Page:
As far as possible variants of English translation and spelling are included. Where appropriate different translations are included for national variants (e.g. autumn/fall, tap/faucet, etc.). Common spelling variations such as -our/-or and -ize/-ise are handled either by repeating the gloss in both spellings or appending spelling variants in parentheses. No attempt is made to tag English spellings according to country of usage.

  8. Loanwords and Regional Words

    For loanwords (gairaigo) which have not been derived from English words, the source language and the word in that language are included. Languages have been coded in the three-letter codes from the ISO 639-2:1998 "Codes for the representation of names of languages" standard, e.g. "(fre: avec)" in the EDICT/EDICT2 files and <lsource xml:lang="fre">avec</lsource> in the JMdict file. (Full list of language tags)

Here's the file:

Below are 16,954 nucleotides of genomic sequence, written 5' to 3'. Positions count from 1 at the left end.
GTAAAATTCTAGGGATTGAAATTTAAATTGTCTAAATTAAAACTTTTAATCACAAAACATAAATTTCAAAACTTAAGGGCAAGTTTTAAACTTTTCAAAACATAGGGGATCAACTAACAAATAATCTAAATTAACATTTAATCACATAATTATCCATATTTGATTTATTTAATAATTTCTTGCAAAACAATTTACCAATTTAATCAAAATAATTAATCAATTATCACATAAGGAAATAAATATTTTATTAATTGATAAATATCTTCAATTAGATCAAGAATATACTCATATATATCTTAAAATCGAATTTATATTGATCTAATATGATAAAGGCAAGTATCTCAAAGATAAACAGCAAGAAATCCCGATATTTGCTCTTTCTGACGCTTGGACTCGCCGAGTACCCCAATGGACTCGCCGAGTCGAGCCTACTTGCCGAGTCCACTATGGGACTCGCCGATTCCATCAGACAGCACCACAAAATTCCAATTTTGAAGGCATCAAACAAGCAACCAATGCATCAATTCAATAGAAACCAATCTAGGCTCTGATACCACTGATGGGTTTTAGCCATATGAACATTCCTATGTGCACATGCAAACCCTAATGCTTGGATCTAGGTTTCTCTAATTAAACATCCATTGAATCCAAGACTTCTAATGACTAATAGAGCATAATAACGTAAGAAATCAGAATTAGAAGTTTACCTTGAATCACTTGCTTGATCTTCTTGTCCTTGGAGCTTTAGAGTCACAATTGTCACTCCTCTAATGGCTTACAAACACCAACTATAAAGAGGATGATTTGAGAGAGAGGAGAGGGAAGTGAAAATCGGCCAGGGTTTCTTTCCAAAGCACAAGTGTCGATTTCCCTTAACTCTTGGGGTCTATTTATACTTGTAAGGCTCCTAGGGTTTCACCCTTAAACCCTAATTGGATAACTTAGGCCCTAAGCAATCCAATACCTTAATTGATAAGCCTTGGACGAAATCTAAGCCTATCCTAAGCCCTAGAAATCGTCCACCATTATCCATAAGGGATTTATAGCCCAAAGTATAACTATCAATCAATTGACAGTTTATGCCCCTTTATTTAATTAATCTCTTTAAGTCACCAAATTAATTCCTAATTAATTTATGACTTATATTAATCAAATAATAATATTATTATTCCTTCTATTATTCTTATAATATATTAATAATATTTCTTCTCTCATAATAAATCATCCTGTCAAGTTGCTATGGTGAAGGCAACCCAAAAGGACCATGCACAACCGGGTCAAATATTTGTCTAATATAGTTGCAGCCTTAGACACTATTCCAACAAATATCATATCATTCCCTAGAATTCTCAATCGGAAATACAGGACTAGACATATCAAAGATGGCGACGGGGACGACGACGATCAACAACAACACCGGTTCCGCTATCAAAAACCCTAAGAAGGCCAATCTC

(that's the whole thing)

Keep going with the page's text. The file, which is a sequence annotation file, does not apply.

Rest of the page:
In the case of gairaigo which have a meaning which is not apparent from the original (usually English) words, the words in the source language are included as: "lang: original words", e.g.

    コンクール /(n) competition (fre: concours)/contest/

    In some cases the entries are pseudo-loanwords that have been constructed in Japan from foreign (usually English) words or word fragments (e.g. 和製英語 - waseieigo). These are tagged with "wasei" in EDICT/EDICT2 entries, e.g.

    アゲンストウィンド /(n) head wind (wasei: against wind)/adverse wind/

    and in JMdict with the "ls_wasei" attribute e.g. <lsource ls_wasei="y">against wind</lsource>

    A number of tags are used to indicate that a word or phrase is associated with a particular regional language variant within Japan, e.g. "ksb" (Kansai-ben). (Full list)